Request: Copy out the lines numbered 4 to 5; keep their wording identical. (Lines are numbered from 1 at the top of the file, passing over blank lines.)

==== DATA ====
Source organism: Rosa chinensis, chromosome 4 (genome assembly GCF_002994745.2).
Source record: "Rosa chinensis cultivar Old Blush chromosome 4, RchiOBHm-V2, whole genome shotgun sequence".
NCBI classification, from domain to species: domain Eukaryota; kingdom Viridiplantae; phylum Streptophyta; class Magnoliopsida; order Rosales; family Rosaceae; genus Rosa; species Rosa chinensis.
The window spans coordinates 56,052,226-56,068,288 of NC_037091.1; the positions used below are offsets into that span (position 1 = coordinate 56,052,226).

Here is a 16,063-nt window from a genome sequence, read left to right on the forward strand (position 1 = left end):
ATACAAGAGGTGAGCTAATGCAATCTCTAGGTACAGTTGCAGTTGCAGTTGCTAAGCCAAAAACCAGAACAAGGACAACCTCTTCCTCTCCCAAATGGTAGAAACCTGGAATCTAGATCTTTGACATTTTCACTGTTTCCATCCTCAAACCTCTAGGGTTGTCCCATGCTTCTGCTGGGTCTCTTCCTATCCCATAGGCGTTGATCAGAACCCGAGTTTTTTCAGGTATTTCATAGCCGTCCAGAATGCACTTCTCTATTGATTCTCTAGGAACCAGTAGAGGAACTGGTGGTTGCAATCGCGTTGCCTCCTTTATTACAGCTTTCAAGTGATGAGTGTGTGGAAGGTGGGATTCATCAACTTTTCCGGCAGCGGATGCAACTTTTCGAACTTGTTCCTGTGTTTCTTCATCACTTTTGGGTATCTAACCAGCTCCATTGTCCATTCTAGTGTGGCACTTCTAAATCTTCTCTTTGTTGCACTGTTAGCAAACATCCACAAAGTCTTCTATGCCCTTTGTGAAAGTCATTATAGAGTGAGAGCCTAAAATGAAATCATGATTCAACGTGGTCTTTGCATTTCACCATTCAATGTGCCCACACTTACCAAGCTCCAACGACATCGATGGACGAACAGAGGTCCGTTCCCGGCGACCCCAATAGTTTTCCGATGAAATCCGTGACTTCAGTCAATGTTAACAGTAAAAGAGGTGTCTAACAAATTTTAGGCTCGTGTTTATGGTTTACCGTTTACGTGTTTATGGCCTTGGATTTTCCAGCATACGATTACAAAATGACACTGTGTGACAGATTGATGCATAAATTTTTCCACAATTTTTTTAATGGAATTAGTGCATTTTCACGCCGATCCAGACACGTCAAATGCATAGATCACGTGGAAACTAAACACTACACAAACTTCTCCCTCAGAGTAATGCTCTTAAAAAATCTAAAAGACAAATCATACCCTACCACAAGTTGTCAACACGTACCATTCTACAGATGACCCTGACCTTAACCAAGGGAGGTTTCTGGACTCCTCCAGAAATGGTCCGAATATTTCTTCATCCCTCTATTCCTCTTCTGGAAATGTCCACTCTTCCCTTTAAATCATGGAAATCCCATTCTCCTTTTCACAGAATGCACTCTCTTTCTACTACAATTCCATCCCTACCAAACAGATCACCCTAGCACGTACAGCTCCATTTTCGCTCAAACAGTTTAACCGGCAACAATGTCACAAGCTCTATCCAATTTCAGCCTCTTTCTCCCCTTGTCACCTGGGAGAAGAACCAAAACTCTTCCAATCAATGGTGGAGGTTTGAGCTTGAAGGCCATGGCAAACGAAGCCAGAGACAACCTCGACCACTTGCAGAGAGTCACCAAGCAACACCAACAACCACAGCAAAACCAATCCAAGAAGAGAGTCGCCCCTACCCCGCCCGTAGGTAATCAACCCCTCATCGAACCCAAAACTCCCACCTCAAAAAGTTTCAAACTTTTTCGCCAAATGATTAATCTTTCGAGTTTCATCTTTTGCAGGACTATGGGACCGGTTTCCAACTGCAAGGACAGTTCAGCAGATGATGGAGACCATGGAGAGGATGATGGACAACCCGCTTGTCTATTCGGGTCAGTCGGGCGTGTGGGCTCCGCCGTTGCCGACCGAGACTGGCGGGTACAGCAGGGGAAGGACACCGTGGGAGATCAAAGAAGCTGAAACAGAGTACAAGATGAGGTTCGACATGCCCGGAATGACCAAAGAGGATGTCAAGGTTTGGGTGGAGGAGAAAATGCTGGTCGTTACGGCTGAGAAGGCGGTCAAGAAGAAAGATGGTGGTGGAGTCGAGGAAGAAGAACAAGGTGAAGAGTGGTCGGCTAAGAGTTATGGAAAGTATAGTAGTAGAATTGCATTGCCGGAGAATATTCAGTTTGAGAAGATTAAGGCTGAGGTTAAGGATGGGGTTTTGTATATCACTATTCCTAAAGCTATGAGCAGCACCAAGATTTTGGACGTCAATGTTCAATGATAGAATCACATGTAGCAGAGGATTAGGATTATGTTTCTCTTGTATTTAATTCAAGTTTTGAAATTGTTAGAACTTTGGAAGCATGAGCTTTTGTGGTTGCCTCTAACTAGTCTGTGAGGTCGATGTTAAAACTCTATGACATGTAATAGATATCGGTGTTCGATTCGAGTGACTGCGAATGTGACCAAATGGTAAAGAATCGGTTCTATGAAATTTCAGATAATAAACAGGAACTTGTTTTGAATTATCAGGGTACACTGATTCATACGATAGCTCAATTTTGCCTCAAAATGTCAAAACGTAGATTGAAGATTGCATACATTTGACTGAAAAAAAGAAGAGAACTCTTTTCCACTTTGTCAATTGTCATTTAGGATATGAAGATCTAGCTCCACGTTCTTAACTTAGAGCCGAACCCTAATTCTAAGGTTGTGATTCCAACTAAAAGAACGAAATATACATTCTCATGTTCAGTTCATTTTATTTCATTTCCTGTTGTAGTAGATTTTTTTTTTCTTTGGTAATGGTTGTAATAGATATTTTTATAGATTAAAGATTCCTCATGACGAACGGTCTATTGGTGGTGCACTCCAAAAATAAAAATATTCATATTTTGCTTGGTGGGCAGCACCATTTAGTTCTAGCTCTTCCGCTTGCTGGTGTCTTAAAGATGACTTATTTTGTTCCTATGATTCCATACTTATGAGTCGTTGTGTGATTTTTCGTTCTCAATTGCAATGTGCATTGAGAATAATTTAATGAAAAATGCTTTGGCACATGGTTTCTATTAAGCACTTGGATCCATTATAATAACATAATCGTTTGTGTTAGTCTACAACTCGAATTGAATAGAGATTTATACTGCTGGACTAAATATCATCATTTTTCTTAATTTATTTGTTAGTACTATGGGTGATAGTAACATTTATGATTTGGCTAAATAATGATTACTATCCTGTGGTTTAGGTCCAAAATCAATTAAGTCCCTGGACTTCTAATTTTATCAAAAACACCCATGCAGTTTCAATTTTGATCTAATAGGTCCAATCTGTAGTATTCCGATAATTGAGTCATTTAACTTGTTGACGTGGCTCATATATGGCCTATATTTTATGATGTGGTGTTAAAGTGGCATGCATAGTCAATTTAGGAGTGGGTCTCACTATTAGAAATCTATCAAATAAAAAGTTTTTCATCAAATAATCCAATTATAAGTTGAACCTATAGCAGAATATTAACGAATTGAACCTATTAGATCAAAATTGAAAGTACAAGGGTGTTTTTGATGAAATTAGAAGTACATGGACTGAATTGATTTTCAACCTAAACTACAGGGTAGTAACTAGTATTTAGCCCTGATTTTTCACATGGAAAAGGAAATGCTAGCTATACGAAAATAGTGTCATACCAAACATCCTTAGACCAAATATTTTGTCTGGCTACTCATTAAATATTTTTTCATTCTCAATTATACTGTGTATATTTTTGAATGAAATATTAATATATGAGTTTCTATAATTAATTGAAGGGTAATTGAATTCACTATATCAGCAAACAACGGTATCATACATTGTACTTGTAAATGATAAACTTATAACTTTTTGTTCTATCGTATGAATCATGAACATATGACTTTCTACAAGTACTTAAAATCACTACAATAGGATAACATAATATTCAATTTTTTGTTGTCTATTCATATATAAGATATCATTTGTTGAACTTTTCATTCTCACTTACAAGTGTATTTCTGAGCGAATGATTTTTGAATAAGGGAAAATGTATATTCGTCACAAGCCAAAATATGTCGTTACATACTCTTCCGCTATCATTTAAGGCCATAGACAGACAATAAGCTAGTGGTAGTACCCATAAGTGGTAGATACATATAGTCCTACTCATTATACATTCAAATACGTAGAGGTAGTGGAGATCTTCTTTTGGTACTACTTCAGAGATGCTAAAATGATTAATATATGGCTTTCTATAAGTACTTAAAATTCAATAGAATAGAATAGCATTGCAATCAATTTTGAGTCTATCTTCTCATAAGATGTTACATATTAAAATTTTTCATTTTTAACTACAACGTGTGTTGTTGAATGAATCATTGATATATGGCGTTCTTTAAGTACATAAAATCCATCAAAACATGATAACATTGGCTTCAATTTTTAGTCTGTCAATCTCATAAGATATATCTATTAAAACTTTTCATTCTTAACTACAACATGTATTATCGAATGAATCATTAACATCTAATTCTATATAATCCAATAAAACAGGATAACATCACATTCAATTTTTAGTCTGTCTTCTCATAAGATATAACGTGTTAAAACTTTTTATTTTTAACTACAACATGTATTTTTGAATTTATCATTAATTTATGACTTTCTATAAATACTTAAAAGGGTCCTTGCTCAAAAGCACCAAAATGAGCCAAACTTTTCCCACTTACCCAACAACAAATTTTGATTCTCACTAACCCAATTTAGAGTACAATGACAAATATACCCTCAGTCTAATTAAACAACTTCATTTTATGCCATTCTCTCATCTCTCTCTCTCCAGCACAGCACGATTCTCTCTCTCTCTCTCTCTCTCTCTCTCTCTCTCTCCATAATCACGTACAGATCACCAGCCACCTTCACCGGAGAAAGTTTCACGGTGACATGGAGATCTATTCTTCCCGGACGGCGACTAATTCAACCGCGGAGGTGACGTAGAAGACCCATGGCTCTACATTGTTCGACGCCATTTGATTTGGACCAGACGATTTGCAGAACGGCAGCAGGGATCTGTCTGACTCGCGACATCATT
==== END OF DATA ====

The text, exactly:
The window spans coordinates 56,052,226-56,068,288 of NC_037091.1; the positions used below are offsets into that span (position 1 = coordinate 56,052,226).

Here is a 16,063-nt window from a genome sequence, read left to right on the forward strand (position 1 = left end):